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Contemplating plants. Reforming my garden. Savoring peaceful moments. pbmgarden.blog

In A Vase On Monday – Color Burst

In A Vase On Monday – Color Burst

Each Monday Cathy at Rambling In The Garden invites us to share a vase highlighting what is growing in our gardens.

A snow storm passed through Thursday, flattening most of the daffodils. I picked a few for a vase today but actually I had a different flower in mind to feature. I planted 100 Anemone De Caen ‘Mr Fokker’ last year and disappointingly only 5 or 6 survived. The first bloom emerged from the snow unscathed. It opened Sunday and I designated it star of today’s vase, pairing it with hellebores.

Anemone De Caen ‘Mr Fokker’

In A Vase On Monday – Color Burst

Modest in size the anemone was nearly overwhelmed by its taller and bulkier companions but I liked the rich color palette the hellebores added.

In A Vase On Monday – Color Burst

The shorter hellebore in front is Helleborus x ericsmithii ‘Pirouette’ and the taller one at back right is Helleborus x hybridus ‘Frostkiss™ Penny’s Pink’.

Helleborus x ericsmithii ‘Pirouette’ PPAF

Helleborus x ericsmithii ‘Pirouette’ PPAF

Helleborus x ericsmithii ‘Pirouette’ PPAF

Helleborus x hybridus ‘Frostkiss™ Penny’s Pink’

Helleborus x hybridus ‘Frostkiss™ Penny’s Pink’

Helleborus x hybridus ‘Frostkiss™ Penny’s Pink’

The white/green with pink touches is an unnamed hybrid.

Helleborus x hybridus With Helleborus x hybridus ‘Frostkiss™ Penny’s Pink’

Materials
Flowers and Foliage
Anemone De Caen ‘Mr Fokker’
Helleborus x hybridus (Lenten rose)
Helleborus x hybridus ‘Frostkiss™ Penny’s Pink’
Helleborus x ericsmithii ‘Pirouette’ PPAF
Container
Porcelain Ikebana vase, Georgetown Pottery, Maine. Triangle Black Wave (6.5 W x 6.5 L x 2H)

In A Vase On Monday – Color Burst

Thanks to Cathy at Rambling In The Garden for hosting and giving us an opportunity to share flower-filled vases across the world. Visit her to discover what she and others found to place in a vase this week.

Late February Garden With Snow

February Snow Feb 20, 2020 5:18pm

February’s weather is reliably unpredictable and often messy. This past week is typical. There were a few bright sunny mornings but the sun was inconstant. What might have seemed reasonably warm temperatures were made bone-chilling by shifts to dull gray skies that released a see-saw of downpours and drizzle, culminating in a sloppy, wet snow yesterday (Thursday). The snow began falling mid-afternoon and I ventured outside just before dark.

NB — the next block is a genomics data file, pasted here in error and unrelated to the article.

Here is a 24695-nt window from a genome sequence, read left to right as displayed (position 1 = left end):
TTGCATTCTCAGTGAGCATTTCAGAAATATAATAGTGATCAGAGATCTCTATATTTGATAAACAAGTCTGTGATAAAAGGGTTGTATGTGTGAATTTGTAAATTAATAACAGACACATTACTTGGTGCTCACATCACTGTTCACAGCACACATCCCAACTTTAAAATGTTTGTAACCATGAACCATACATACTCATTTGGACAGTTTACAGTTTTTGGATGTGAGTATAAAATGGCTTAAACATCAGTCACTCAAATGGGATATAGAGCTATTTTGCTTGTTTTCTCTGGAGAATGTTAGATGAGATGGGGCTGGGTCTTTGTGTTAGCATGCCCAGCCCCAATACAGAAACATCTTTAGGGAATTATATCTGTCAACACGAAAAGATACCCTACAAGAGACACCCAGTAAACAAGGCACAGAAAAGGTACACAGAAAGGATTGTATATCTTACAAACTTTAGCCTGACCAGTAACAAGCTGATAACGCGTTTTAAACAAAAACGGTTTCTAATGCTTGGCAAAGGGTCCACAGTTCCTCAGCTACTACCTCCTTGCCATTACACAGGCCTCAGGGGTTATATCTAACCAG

Spirea branches, already in bloom, were covered in icy snow and dipping downward. Tucked deep underneath the shrub, groups of hellebores found some protection.

Hellebores beneath Spiraea prunifolia (bridal wreath spiraea)

Narcissus have been blooming several weeks.

Narcissus ‘Tete-a-Tete’ (Tete-a-Tete Daffodil)

Narcissus ‘Tete-a-Tete’ (Tete-a-Tete Daffodil)

Narcissus ‘Tete-a-Tete’ (Tete-a-Tete Daffodil)

Narcissus ‘Tete-a-Tete’ (Tete-a-Tete Daffodil)

The advanced growth of foliage on this patch of iris surprised me.

February Snow -Iris

Despite the curious common name of summer snowflakes, Leucojum aestivum began blooming this week in time for the snow. It is normal for these to appear this time of year. These came from my sisters’ garden about 5 years ago.

February Snow -Leucojum aestivum (summer snowflake)

Snowfall ended by midnight. The sun shone brightly this morning revealing icy snow high in tree tops and a rich blue sky.

Around 8:30 a.m. a cold breeze stirred the chimes in the meditation circle, making the garden sing against the otherwise quiet hour. Birds were sheltered inside the large drooping spirea whose weighted branches touched the earth, forming a protective avian hideaway. They perched also in nearby trees, all waiting for me to finish taking pictures so they could resume visits to the freshly stocked feeder.

Meditation Circle Feb 21, 2020 8:30am

Much of the snow had disappeared by late afternoon and it is expected to be 61°F. Sunday.

A few days earlier, at eventide on Tuesday, I had braved the rain-saturated ground to walk the garden. Here are a few images from before the snow. This Iberis is such a delight.

Iberis sempervirens (Candytuft)

Muscari (Grape Hyacinth)

Narcissus ‘Tete-a-Tete’ (Tete-a-Tete Daffodil)

Leucojum aestivum (summer snowflake)

Leucojum aestivum (summer snowflake)

 

In A Vase On Monday – Cream To Green

In A Vase On Monday – Cream To Green

Each Monday Cathy at Rambling In The Garden invites us to share a vase highlighting what is growing in our gardens.

A dreamy creamy Hellebore, one I have featured before, called my attention again this week. This hybrid purchased from Pine Knot Farms in Virginia in 2016 has been magnificent this season.

In A Vase On Monday – Cream To Green

In A Vase On Monday – Cream To Green

Now that the plant has been in bloom for a few weeks it is interesting to observe how the early ivory buds open to reveal green at center and on the outermost petals before maturing to delicate green.

Helleborus x hybridus

Helleborus x hybridus

Helleborus x hybridus

Helleborus x hybridus

Helleborus x hybridus

Materials
Flowers and Foliage
Helleborus x hybridus (Lenten rose)
Container
Blue ceramic mug with botanical design

Helleborus x hybridus

Thanks to Cathy at Rambling In The Garden for hosting and giving us an opportunity to share flower-filled vases across the world. Visit her to discover what she and others found to place in a vase this week.

One More Hellebore

When I visited Pine Knot Farms several years ago searching for hellebores to add to the garden I hoped for intense rich color.